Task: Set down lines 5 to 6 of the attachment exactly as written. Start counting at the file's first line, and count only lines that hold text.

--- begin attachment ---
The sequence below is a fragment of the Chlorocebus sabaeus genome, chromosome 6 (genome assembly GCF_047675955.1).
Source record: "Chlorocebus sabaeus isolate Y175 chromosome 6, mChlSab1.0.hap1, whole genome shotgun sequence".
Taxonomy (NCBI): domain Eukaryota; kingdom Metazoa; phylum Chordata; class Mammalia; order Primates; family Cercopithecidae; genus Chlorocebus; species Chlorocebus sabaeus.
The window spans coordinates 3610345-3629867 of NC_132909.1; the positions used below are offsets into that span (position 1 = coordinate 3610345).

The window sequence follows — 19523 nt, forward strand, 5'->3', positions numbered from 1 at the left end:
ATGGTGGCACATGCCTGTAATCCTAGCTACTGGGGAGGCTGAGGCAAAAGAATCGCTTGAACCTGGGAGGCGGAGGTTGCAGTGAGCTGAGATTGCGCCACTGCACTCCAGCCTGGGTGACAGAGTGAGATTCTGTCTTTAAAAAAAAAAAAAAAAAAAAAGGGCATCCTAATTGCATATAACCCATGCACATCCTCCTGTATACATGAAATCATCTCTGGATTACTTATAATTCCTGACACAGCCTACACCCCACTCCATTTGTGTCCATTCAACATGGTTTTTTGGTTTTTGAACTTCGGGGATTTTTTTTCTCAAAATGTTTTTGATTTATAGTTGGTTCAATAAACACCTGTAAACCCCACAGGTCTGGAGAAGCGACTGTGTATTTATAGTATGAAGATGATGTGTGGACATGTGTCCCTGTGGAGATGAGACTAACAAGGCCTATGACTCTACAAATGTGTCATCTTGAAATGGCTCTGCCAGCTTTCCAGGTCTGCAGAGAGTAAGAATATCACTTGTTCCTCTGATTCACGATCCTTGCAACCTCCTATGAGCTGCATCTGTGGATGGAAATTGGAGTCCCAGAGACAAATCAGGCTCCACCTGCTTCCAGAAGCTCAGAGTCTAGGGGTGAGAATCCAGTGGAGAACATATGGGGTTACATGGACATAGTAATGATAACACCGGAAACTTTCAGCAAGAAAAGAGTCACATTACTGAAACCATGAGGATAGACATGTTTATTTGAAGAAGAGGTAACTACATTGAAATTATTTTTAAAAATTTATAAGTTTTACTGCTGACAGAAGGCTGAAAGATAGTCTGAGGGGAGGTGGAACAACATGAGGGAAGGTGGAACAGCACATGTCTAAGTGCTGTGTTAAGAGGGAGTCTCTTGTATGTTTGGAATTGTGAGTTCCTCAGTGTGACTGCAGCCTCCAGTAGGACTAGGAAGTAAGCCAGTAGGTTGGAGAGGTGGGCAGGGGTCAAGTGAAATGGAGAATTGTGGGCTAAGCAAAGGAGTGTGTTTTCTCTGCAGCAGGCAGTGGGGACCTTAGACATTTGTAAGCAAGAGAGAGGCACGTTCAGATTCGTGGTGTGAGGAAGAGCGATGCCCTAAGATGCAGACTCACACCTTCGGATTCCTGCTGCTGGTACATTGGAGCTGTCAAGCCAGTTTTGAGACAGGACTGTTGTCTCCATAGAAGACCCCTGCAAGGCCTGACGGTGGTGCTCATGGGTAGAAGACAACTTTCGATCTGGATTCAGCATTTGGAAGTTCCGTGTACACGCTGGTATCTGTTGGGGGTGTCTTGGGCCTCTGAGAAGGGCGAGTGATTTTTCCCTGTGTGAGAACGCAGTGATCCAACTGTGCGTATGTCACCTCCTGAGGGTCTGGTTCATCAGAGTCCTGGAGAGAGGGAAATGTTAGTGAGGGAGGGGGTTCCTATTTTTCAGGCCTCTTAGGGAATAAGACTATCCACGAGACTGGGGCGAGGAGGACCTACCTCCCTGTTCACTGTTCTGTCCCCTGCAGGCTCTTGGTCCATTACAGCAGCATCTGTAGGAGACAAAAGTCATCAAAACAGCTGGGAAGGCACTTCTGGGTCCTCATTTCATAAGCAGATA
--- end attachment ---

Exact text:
The window sequence follows — 19523 nt, forward strand, 5'->3', positions numbered from 1 at the left end:
ATGGTGGCACATGCCTGTAATCCTAGCTACTGGGGAGGCTGAGGCAAAAGAATCGCTTGAACCTGGGAGGCGGAGGTTGCAGTGAGCTGAGATTGCGCCACTGCACTCCAGCCTGGGTGACAGAGTGAGATTCTGTCTTTAAAAAAAAAAAAAAAAAAAAAGGGCATCCTAATTGCATATAACCCATGCACATCCTCCTGTATACATGAAATCATCTCTGGATTACTTATAATTCCTGACACAGCCTACACCCCACTCCATTTGTGTCCATTCAACATGGTTTTTTGGTTTTTGAACTTCGGGGATTTTTTTTCTCAAAATGTTTTTGATTTATAGTTGGTTCAATAAACACCTGTAAACCCCACAGGTCTGGAGAAGCGACTGTGTATTTATAGTATGAAGATGATGTGTGGACATGTGTCCCTGTGGAGATGAGACTAACAAGGCCTATGACTCTACAAATGTGTCATCTTGAAATGGCTCTGCCAGCTTTCCAGGTCTGCAGAGAGTAAGAATATCACTTGTTCCTCTGATTCACGATCCTTGCAACCTCCTATGAGCTGCATCTGTGGATGGAAATTGGAGTCCCAGAGACAAATCAGGCTCCACCTGCTTCCAGAAGCTCAGAGTCTAGGGGTGAGAATCCAGTGGAGAACATATGGGGTTACATGGACATAGTAATGATAACACCGGAAACTTTCAGCAAGAAAAGAGTCACATTACTGAAACCATGAGGATAGACATGTTTATTTGAAGAAGAGGTAACTACATTGAAATTATTTTTAAAAATTTATAAGTTTTACTGCTGACAGAAGGCTGAAAGATAGTCTGAGGGGAGGTGGAACAACATGAGGGAAGGTGGAACAGCACATGTCTAAGTGCTGTGTTAAGAGGGAGTCTCTTGTATGTTTGGAATTGTGAGTTCCTCAGTGTGACTGCAGCCTCCAGTAGGACTAGGAAGTAAGCCAGTAGGTTGGAGAGGTGGGCAGGGGTCAAGTGAAATGGAGAATTGTGGGCTAAGCAAAGGAGTGTGTTTTCTCTGCAGCAGGCAGTGGGGACCTTAGACATTTGTAAGCAAGAGAGAGGCACGTTCAGATTCGTGGTGTGAGGAAGAGCGATGCCCTAAGATGCAGACTCACACCTTCGGATTCCTGCTGCTGGTACATTGGAGCTGTCAAGCCAGTTTTGAGACAGGACTGTTGTCTCCATAGAAGACCCCTGCAAGGCCTGACGGTGGTGCTCATGGGTAGAAGACAACTTTCGATCTGGATTCAGCATTTGGAAGTTCCGTGTACACGCTGGTATCTGTTGGGGGTGTCTTGGGCCTCTGAGAAGGGCGAGTGATTTTTCCCTGTGTGAGAACGCAGTGATCCAACTGTGCGTATGTCACCTCCTGAGGGTCTGGTTCATCAGAGTCCTGGAGAGAGGGAAATGTTAGTGAGGGAGGGGGTTCCTATTTTTCAGGCCTCTTAGGGAATAAGACTATCCACGAGACTGGGGCGAGGAGGACCTACCTCCCTGTTCACTGTTCTGTCCCCTGCAGGCTCTTGGTCCATTACAGCAGCATCTGTAGGAGACAAAAGTCATCAAAACAGCTGGGAAGGCACTTCTGGGTCCTCATTTCATAAGCAGATA